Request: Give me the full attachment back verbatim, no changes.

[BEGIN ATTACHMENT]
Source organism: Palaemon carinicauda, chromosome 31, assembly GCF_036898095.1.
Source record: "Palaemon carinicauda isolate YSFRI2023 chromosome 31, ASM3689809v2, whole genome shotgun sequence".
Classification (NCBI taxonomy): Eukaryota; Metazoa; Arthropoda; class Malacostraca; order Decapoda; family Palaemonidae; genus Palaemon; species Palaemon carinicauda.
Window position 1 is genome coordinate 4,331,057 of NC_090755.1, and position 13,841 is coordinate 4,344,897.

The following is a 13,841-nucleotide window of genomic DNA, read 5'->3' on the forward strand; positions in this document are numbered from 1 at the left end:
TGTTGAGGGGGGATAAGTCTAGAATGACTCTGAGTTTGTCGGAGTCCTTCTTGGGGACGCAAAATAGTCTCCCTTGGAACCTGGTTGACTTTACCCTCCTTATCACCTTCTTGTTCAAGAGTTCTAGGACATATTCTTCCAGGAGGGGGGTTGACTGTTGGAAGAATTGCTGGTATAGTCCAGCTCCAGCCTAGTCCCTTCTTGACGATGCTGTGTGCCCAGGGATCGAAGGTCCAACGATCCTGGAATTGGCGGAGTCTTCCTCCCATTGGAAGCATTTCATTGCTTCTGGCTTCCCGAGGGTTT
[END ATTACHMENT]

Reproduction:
Source organism: Palaemon carinicauda, chromosome 31, assembly GCF_036898095.1.
Source record: "Palaemon carinicauda isolate YSFRI2023 chromosome 31, ASM3689809v2, whole genome shotgun sequence".
Classification (NCBI taxonomy): Eukaryota; Metazoa; Arthropoda; class Malacostraca; order Decapoda; family Palaemonidae; genus Palaemon; species Palaemon carinicauda.
Window position 1 is genome coordinate 4,331,057 of NC_090755.1, and position 13,841 is coordinate 4,344,897.

The following is a 13,841-nucleotide window of genomic DNA, read 5'->3' on the forward strand; positions in this document are numbered from 1 at the left end:
TGTTGAGGGGGGATAAGTCTAGAATGACTCTGAGTTTGTCGGAGTCCTTCTTGGGGACGCAAAATAGTCTCCCTTGGAACCTGGTTGACTTTACCCTCCTTATCACCTTCTTGTTCAAGAGTTCTAGGACATATTCTTCCAGGAGGGGGGTTGACTGTTGGAAGAATTGCTGGTATAGTCCAGCTCCAGCCTAGTCCCTTCTTGACGATGCTGTGTGCCCAGGGATCGAAGGTCCAACGATCCTGGAATTGGCGGAGTCTTCCTCCCATTGGAAGCATTTCATTGCTTCTGGCTTCCCGAGGGTTT